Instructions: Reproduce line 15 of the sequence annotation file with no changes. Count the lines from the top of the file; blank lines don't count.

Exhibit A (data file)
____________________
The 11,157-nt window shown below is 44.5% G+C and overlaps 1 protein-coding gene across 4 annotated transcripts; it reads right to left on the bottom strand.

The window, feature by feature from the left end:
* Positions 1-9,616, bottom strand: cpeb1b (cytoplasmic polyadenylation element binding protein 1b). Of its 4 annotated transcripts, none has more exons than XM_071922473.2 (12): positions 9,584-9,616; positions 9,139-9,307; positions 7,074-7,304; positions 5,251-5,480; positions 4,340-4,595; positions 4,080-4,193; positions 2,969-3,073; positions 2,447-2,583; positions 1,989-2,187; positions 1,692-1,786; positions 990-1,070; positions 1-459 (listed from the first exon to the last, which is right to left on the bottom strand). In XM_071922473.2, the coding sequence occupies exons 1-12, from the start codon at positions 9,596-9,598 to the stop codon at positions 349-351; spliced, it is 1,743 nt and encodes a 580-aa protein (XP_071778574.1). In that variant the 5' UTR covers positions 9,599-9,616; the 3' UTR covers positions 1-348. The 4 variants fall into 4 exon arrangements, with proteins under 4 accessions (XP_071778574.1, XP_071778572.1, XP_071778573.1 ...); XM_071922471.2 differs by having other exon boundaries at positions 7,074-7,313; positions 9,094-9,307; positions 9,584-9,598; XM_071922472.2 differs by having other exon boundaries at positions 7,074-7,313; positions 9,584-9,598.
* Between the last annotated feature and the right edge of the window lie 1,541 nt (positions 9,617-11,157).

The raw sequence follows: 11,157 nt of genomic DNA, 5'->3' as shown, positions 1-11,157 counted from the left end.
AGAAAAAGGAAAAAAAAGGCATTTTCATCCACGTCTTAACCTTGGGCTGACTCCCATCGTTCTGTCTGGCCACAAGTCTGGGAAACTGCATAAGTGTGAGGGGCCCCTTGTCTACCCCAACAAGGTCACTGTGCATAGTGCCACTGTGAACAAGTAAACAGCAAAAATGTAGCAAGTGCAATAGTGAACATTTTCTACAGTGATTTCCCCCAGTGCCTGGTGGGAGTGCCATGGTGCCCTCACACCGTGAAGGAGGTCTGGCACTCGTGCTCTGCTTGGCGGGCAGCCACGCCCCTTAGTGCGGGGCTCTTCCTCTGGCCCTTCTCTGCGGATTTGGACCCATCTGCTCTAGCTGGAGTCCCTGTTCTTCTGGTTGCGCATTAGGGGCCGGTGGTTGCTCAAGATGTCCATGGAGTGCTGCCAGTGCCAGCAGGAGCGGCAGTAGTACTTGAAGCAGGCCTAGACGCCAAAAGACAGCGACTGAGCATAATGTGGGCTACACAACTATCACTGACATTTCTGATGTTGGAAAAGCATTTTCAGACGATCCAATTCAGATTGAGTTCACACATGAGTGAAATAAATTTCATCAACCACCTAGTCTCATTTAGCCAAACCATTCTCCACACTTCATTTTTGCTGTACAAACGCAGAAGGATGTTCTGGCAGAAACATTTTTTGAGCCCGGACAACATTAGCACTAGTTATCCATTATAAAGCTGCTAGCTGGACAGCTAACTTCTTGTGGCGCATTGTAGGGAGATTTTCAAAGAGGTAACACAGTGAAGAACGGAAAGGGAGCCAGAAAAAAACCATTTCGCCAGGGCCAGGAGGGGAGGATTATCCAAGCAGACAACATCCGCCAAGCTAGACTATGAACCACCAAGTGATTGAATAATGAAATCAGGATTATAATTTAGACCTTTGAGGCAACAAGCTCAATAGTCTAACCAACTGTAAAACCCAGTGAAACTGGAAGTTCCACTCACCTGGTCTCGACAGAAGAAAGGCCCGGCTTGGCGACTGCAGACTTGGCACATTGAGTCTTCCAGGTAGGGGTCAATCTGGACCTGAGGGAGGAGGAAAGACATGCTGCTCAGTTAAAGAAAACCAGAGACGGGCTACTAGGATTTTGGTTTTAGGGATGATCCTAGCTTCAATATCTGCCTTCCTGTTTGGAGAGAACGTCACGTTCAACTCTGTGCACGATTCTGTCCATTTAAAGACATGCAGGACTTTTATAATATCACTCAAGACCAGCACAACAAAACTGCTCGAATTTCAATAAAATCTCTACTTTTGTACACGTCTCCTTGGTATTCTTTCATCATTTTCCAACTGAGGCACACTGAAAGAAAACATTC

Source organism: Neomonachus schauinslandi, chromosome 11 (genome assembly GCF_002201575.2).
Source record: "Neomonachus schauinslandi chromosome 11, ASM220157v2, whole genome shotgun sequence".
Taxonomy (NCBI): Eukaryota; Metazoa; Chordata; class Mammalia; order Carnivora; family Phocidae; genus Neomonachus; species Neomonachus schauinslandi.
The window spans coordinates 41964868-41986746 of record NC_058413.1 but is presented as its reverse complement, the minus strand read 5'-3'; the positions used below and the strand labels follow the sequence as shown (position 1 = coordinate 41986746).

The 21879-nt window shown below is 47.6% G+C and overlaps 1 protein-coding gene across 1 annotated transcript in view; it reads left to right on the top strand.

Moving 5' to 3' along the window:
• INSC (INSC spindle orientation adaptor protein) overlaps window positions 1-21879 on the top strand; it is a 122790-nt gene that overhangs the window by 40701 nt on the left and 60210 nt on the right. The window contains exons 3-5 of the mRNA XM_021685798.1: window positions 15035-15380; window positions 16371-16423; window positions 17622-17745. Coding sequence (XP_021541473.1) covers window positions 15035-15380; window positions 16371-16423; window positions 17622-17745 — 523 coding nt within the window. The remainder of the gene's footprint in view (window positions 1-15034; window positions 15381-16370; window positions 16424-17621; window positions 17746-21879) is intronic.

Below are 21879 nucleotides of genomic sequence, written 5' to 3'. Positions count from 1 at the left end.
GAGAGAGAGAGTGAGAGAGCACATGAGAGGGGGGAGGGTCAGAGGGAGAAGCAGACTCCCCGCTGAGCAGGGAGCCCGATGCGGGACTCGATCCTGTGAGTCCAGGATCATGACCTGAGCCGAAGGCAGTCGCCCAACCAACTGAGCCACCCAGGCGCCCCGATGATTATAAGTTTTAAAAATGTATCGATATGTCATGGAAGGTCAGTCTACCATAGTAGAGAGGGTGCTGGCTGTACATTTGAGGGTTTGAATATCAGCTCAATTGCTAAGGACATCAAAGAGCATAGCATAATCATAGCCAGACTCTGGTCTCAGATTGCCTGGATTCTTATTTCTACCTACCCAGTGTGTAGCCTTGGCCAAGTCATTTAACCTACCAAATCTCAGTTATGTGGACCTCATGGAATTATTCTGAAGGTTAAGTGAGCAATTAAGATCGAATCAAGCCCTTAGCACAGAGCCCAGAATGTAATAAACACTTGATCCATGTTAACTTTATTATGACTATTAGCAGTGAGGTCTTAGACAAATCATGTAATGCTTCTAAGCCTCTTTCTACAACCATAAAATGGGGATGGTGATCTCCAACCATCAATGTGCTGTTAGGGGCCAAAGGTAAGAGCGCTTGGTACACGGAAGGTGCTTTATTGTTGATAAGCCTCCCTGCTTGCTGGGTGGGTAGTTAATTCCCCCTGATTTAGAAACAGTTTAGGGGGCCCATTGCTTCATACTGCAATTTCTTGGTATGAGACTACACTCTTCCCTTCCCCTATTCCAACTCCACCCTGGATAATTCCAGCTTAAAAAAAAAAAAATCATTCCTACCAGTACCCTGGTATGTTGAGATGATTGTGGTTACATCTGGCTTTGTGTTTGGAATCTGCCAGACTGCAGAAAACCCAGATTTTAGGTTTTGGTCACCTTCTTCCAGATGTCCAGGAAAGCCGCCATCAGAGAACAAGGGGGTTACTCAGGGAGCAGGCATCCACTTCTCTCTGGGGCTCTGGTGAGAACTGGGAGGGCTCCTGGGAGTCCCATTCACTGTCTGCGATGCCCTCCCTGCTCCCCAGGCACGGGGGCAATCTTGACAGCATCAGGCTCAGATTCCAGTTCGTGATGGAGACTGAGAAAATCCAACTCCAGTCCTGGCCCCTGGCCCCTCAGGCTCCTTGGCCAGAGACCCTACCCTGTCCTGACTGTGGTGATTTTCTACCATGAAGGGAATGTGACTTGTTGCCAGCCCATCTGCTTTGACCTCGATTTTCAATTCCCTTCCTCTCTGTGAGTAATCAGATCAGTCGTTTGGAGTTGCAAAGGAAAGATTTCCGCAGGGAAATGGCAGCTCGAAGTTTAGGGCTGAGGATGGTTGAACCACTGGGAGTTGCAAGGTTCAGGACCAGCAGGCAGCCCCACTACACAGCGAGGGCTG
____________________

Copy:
GAGAGAGAGAGTGAGAGAGCACATGAGAGGGGGGAGGGTCAGAGGGAGAAGCAGACTCCCCGCTGAGCAGGGAGCCCGATGCGGGACTCGATCCTGTGAGTCCAGGATCATGACCTGAGCCGAAGGCAGTCGCCCAACCAACTGAGCCACCCAGGCGCCCCGATGATTATAAGTTTTAAAAATGTATCGATATGTCATGGAAGGTCAGTCTACCATAGTAGAGAGGGTGCTGGCTGTACATTTGAGGGTTTGAATATCAGCTCAATTGCTAAGGACATCAAAGAGCATAGCATAATCATAGCCAGACTCTGGTCTCAGATTGCCTGGATTCTTATTTCTACCTACCCAGTGTGTAGCCTTGGCCAAGTCATTTAACCTACCAAATCTCAGTTATGTGGACCTCATGGAATTATTCTGAAGGTTAAGTGAGCAATTAAGATCGAATCAAGCCCTTAGCACAGAGCCCAGAATGTAATAAACACTTGATCCATGTTAACTTTATTATGACTATTAGCAGTGAGGTCTTAGACAAATCATGTAATGCTTCTAAGCCTCTTTCTACAACCATAAAATGGGGATGGTGATCTCCAACCATCAATGTGCTGTTAGGGGCCAAAGGTAAGAGCGCTTGGTACACGGAAGGTGCTTTATTGTTGATAAGCCTCCCTGCTTGCTGGGTGGGTAGTTAATTCCCCCTGATTTAGAAACAGTTTAGGGGGCCCATTGCTTCATACTGCAATTTCTTGGTATGAGACTACACTCTTCCCTTCCCCTATTCCAACTCCACCCTGGATAATTCCAGCTTAAAAAAAAAAAAATCATTCCTACCAGTACCCTGGTATGTTGAGATGATTGTGGTTACATCTGGCTTTGTGTTTGGAATCTGCCAGACTGCAGAAAACCCAGATTTTAGGTTTTGGTCACCTTCTTCCAGATGTCCAGGAAAGCCGCCATCAGAGAACAAGGGGGTTACTCAGGGAGCAGGCATCCACTTCTCTCTGGGGCTCTGGTGAGAACTGGGAGGGCTCCTGGGAGTCCCATTCACTGTCTGCGATGCCCTCCCTGCTCCCCAGGCACGGGGGCAATCTTGACAGCATCAGGCTCAGATTCCAGTTCGTGATGGAGACTGAGAAAATCCAACTCCAGTCCTGGCCCCTGGCCCCTCAGGCTCCTTGGCCAGAGACCCTACCCTGTCCTGACTGTGGTGATTTTCTACCATGAAGGGAATGTGACTTGTTGCCAGCCCATCTGCTTTGACCTCGATTTTCAATTCCCTTCCTCTCTGTGAGTAATCAGATCAGTCGTTTGGAGTTGCAAAGGAAAGATTTCCGCAGGGAAATGGCAGCTCGAAGTTTAGGGCTGAGGATGGTTGAACCACTGGGAGTTGCAAGGTTCAGGACCAGCAGGCAGCCCCACTACACAGCGAGGGCTG